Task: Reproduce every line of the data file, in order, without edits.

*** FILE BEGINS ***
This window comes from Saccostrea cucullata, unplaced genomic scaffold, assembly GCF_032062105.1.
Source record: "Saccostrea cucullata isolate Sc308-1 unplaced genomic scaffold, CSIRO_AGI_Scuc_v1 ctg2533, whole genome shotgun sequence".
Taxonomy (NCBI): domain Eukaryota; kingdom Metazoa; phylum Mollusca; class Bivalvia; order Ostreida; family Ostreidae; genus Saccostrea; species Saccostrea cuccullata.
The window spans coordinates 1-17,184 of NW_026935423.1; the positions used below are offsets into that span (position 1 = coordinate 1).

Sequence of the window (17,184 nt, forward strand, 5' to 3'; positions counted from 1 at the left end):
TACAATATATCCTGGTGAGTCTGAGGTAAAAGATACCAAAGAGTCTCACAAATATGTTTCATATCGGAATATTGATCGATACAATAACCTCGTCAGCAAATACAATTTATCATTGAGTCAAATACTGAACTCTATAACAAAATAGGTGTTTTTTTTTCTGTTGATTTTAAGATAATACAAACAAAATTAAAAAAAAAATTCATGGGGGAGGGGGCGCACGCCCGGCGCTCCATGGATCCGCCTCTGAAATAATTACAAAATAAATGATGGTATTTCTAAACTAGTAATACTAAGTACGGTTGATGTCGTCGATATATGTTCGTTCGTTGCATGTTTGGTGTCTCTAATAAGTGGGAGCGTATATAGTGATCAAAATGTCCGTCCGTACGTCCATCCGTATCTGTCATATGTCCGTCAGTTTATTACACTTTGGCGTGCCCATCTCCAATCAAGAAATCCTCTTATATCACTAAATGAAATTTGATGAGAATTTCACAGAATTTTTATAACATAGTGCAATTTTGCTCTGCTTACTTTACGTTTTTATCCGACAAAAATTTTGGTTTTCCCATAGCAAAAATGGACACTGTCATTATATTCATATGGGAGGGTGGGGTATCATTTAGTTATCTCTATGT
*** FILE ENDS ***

This window comes from Saccostrea cucullata, unplaced genomic scaffold, assembly GCF_032062105.1.
Source record: "Saccostrea cucullata isolate Sc308-1 unplaced genomic scaffold, CSIRO_AGI_Scuc_v1 ctg2533, whole genome shotgun sequence".
Taxonomy (NCBI): domain Eukaryota; kingdom Metazoa; phylum Mollusca; class Bivalvia; order Ostreida; family Ostreidae; genus Saccostrea; species Saccostrea cuccullata.
The window spans coordinates 1-17,184 of NW_026935423.1; the positions used below are offsets into that span (position 1 = coordinate 1).

Sequence of the window (17,184 nt, forward strand, 5' to 3'; positions counted from 1 at the left end):
TACAATATATCCTGGTGAGTCTGAGGTAAAAGATACCAAAGAGTCTCACAAATATGTTTCATATCGGAATATTGATCGATACAATAACCTCGTCAGCAAATACAATTTATCATTGAGTCAAATACTGAACTCTATAACAAAATAGGTGTTTTTTTTTCTGTTGATTTTAAGATAATACAAACAAAATTAAAAAAAAAATTCATGGGGGAGGGGGCGCACGCCCGGCGCTCCATGGATCCGCCTCTGAAATAATTACAAAATAAATGATGGTATTTCTAAACTAGTAATACTAAGTACGGTTGATGTCGTCGATATATGTTCGTTCGTTGCATGTTTGGTGTCTCTAATAAGTGGGAGCGTATATAGTGATCAAAATGTCCGTCCGTACGTCCATCCGTATCTGTCATATGTCCGTCAGTTTATTACACTTTGGCGTGCCCATCTCCAATCAAGAAATCCTCTTATATCACTAAATGAAATTTGATGAGAATTTCACAGAATTTTTATAACATAGTGCAATTTTGCTCTGCTTACTTTACGTTTTTATCCGACAAAAATTTTGGTTTTCCCATAGCAAAAATGGACACTGTCATTATATTCATATGGGAGGGTGGGGTATCATTTAGTTATCTCTATGT